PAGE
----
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WELCOME TO THE SPEYSIDE WILDLIFE BLOG

Including our Evening Mammal Hide reports, seasonal updates and holiday trip reports.

 

July in the Cairngorms

With travel restrictions relaxed here in Scotland, we have been able to explore the Cairngorms in July. Being the height of summer, the countryside and wildlife that is here is thriving and there has been lots to discover and explore in the area. The green scenery has been shown off in the dappled sunshine and rain showers have boosted the growth of wildflowers. Round-leaved Sundew Sundew plant with flower above As the bog cotton, mentioned in the previous blog disappears, th

May in the Cairngorms

A busy month of new life, birds in full song and colour surrounding our countryside. May has been dry and with warm weather the past few days, the colours from the fresh tree leaves, wildflowers, and emerging insects have been lovely to admire. Tongues on Fire fungi Our guide Sally showed in a recent live Facebook video, the incredible and unusual looking Tongues of Fire fungus. These unusual-looking fungi grow on Juniper, which is abundant in the Cairngorms National Park. At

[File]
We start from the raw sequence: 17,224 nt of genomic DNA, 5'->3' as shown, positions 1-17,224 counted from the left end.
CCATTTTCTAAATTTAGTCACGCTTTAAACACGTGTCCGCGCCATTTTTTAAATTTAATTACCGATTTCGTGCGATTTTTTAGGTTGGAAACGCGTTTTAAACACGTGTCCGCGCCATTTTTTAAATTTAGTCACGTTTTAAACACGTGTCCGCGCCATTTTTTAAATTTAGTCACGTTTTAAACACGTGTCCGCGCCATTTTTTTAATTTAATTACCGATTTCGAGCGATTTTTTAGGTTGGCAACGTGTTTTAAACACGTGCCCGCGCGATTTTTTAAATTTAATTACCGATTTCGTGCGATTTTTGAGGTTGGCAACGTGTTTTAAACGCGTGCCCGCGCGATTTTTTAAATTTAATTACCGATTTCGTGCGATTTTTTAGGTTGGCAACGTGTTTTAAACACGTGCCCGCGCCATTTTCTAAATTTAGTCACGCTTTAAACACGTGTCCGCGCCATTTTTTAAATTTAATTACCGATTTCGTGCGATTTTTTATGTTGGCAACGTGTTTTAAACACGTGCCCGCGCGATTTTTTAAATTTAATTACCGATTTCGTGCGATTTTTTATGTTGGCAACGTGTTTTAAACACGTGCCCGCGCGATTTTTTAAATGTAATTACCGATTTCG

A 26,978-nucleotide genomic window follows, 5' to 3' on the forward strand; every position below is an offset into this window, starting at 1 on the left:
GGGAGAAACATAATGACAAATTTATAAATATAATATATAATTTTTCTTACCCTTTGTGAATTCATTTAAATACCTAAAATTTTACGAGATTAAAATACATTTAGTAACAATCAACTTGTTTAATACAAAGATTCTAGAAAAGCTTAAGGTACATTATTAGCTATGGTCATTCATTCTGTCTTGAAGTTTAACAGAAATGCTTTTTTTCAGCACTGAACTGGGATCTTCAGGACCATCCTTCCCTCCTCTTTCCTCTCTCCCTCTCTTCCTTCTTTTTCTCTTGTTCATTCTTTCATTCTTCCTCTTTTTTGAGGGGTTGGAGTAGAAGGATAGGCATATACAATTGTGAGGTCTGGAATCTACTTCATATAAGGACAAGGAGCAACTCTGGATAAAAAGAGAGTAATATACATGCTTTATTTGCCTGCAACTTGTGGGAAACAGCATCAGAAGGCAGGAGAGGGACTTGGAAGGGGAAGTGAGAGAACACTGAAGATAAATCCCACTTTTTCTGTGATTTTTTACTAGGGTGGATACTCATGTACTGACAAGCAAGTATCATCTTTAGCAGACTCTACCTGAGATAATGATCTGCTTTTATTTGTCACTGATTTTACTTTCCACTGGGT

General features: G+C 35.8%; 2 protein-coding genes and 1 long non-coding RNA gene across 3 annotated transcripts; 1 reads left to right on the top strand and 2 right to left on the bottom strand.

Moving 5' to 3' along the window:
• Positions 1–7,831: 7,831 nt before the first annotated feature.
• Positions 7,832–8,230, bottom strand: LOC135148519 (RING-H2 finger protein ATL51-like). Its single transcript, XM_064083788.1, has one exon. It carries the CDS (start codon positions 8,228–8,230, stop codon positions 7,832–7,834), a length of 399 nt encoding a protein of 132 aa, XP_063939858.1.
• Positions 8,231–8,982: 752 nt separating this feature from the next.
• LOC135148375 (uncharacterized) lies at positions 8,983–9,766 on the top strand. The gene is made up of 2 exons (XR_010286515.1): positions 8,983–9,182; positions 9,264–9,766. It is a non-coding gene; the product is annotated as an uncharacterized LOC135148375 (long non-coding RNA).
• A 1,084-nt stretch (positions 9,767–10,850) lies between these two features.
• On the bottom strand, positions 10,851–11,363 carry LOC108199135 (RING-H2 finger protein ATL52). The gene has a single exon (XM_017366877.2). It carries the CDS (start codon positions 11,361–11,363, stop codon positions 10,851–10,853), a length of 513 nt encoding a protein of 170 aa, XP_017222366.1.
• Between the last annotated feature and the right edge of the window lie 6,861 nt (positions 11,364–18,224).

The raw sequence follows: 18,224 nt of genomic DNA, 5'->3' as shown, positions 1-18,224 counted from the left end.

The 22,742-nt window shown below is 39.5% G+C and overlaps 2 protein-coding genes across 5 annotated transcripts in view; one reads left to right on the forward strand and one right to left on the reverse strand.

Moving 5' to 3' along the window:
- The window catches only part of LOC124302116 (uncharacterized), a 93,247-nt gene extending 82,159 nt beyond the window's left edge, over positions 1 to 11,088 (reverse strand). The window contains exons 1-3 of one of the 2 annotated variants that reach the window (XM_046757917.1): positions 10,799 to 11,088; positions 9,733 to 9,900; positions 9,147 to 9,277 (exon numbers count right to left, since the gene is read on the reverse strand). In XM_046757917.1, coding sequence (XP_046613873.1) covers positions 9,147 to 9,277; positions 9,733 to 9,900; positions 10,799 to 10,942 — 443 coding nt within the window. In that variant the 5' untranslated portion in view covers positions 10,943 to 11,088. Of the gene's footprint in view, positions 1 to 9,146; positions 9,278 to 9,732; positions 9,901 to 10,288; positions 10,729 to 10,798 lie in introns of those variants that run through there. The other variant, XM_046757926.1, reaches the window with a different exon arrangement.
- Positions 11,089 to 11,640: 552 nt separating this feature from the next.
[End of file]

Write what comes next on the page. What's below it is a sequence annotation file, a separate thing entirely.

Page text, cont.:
July in the Cairngorms

This month has been filled with warmth, mixed weather and lots of insect action in our wildflower meadows. July is typically a warm month and with the heatwave of the south not quite reaching us in the Cairngorms National Park, we still experienced up to thirty degrees which was enough to make it feel like Summer. Walking through a wild flower meadow ( Kate M) The Wildflower meadows have been at their peak, with different varieties and colours of flowers spread through the gr

July in the Cairngorms

For two months now, I have been talking about the warm and dry weather that the Cairngorms has been experiencing. Well July wasn’t much different, with even warmer temperates and a continued High fire risk throughout. Lochs were packed with holiday makers and locals alike enjoying a dip in the water or sunbathing on the sandy beaches. Selection of Moths and Insects (K.Mennie) Days filled with sunshine have meant great sightings of some of our smaller creatures that live round